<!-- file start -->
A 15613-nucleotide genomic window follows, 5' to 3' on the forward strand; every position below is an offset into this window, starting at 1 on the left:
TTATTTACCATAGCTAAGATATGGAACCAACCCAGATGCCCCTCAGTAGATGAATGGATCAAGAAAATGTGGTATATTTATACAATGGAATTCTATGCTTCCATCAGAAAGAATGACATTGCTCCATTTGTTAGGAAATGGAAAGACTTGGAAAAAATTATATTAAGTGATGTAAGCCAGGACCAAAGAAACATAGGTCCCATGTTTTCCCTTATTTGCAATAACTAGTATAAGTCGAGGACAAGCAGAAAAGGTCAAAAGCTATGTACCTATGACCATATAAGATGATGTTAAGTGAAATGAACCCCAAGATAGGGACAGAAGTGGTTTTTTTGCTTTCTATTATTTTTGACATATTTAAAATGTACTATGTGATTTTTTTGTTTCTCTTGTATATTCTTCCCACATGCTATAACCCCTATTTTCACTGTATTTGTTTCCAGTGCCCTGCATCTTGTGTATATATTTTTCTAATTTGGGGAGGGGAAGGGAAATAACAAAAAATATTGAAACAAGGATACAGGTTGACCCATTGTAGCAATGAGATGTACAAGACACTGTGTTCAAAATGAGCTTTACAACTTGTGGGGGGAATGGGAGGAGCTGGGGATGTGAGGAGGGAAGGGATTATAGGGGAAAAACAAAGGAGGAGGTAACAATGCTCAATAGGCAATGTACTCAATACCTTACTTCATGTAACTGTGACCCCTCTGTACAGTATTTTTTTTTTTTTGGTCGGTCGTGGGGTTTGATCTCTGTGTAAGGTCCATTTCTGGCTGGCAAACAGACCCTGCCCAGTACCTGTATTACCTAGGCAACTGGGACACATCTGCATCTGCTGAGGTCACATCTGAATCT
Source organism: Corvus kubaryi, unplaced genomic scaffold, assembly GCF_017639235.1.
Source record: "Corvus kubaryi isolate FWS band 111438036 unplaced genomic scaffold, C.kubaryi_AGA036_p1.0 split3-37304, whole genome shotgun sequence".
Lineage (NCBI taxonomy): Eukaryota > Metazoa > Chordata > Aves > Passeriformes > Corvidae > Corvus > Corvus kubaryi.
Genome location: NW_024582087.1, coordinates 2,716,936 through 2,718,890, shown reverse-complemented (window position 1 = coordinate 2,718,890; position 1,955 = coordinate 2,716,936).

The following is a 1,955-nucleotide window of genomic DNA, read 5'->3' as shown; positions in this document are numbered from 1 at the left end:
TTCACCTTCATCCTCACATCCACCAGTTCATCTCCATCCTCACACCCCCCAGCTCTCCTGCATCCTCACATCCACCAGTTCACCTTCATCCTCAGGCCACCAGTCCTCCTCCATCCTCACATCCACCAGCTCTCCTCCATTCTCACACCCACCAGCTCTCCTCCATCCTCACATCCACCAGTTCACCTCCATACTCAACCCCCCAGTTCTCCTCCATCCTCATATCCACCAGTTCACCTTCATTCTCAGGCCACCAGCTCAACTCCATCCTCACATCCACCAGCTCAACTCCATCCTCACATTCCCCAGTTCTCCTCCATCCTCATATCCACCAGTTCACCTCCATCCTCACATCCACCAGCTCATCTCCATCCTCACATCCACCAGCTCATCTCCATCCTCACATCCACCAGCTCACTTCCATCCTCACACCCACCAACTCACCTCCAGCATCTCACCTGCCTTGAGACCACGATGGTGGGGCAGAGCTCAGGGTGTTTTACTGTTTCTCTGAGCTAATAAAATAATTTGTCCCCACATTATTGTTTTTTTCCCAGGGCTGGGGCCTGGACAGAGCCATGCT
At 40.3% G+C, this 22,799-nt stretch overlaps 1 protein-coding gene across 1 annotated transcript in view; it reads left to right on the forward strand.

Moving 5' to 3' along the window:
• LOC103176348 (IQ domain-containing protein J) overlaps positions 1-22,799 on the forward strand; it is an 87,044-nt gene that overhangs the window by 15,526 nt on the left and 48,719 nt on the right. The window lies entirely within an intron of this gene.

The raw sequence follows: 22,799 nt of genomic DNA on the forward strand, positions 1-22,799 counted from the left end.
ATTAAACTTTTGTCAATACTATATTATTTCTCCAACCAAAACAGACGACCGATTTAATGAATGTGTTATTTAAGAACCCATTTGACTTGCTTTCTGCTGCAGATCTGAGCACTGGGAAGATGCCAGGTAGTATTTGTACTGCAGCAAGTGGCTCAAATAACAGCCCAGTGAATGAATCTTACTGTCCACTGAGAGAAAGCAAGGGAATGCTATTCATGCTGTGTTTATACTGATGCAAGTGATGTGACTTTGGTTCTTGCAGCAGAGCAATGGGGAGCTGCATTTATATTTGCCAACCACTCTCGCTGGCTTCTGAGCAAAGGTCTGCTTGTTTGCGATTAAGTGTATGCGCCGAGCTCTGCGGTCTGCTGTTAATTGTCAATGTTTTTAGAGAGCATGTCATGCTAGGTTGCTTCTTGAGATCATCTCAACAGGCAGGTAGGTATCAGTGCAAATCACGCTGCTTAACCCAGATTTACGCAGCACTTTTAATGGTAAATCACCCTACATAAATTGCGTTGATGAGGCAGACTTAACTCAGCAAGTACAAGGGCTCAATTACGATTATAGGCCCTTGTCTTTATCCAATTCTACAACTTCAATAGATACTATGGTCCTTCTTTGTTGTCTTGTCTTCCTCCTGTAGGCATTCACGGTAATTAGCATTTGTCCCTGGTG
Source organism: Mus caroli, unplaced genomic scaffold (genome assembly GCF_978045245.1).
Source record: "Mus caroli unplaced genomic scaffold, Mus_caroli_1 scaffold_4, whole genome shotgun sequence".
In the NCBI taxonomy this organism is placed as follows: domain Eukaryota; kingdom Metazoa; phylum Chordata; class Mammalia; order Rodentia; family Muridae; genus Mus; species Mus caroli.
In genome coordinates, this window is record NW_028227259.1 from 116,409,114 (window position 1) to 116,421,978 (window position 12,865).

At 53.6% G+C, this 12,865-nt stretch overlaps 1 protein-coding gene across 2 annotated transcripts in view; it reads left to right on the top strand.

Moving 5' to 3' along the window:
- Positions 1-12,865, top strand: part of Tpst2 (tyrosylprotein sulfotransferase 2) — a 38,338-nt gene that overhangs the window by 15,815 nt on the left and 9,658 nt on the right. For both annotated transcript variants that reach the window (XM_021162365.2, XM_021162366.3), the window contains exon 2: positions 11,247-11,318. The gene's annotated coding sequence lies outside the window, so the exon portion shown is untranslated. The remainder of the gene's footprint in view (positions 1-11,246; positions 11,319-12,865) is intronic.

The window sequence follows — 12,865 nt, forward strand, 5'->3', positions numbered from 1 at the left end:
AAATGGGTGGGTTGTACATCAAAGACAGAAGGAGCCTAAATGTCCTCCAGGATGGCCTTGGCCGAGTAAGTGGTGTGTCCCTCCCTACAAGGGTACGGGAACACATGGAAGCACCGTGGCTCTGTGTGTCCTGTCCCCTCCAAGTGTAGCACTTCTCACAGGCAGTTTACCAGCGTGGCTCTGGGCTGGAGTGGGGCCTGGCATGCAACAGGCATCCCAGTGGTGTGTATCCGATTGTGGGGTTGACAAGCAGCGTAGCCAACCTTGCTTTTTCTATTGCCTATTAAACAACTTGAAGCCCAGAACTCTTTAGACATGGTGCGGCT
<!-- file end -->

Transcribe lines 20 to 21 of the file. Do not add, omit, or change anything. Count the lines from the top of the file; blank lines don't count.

- Positions 1-12,865, top strand: part of Tpst2 (tyrosylprotein sulfotransferase 2) — a 38,338-nt gene that overhangs the window by 15,815 nt on the left and 9,658 nt on the right. For both annotated transcript variants that reach the window (XM_021162365.2, XM_021162366.3), the window contains exon 2: positions 11,247-11,318. The gene's annotated coding sequence lies outside the window, so the exon portion shown is untranslated. The remainder of the gene's footprint in view (positions 1-11,246; positions 11,319-12,865) is intronic.

The window sequence follows — 12,865 nt, forward strand, 5'->3', positions numbered from 1 at the left end: